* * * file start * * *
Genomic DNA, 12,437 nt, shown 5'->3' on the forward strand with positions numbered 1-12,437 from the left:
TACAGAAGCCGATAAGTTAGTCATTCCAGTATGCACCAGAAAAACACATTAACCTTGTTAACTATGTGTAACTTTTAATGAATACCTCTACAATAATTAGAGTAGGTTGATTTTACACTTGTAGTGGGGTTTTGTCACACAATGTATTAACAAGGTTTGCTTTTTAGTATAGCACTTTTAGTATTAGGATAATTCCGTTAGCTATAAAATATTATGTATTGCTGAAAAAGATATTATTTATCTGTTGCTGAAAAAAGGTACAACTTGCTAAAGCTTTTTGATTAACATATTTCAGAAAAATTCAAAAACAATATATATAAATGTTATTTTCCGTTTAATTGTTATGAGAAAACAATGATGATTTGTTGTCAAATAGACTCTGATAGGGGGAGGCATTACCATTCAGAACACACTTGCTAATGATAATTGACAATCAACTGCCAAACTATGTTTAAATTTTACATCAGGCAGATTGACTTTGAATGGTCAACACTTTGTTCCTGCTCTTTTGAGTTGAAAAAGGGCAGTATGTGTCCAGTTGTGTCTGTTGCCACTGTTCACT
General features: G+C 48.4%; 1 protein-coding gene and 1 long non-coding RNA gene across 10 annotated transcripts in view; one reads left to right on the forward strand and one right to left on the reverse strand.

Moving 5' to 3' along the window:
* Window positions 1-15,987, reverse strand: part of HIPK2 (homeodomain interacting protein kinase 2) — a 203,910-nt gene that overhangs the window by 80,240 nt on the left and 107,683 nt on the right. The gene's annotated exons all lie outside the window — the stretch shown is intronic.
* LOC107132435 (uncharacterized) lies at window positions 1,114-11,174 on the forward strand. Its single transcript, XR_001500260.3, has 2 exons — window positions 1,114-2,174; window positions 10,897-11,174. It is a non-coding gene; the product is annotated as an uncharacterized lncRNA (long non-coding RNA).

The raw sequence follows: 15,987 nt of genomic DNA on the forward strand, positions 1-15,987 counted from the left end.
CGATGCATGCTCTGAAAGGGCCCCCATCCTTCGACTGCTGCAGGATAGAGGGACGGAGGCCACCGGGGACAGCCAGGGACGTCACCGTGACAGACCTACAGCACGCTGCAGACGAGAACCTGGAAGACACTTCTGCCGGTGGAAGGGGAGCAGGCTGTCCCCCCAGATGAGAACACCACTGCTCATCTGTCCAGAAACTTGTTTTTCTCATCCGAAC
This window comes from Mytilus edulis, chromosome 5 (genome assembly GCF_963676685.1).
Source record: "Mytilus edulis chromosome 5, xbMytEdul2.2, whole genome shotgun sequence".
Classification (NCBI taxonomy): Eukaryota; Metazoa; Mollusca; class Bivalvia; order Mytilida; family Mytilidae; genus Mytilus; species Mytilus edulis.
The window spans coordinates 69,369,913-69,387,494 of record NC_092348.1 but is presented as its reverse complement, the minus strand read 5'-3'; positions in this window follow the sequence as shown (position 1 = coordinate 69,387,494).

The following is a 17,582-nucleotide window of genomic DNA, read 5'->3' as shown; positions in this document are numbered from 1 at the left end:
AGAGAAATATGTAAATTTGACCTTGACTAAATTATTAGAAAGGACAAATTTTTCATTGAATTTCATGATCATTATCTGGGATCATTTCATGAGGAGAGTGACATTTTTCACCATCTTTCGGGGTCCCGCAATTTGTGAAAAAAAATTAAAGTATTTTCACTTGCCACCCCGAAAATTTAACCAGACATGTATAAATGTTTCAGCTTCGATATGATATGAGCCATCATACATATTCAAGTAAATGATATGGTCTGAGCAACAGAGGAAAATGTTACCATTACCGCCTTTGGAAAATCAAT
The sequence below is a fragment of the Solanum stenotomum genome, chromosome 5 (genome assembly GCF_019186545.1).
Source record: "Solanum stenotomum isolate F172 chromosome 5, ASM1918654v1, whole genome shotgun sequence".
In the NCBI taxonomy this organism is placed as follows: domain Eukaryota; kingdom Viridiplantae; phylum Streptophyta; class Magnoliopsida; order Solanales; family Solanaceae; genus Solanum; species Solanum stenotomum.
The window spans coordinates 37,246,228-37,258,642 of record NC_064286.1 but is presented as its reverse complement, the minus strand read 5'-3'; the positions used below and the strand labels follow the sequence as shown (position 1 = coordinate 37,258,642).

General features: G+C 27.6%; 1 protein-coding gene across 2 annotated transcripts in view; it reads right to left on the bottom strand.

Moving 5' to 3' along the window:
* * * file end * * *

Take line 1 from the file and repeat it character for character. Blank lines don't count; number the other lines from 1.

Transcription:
Genomic DNA, 12,437 nt, shown 5'->3' on the forward strand with positions numbered 1-12,437 from the left: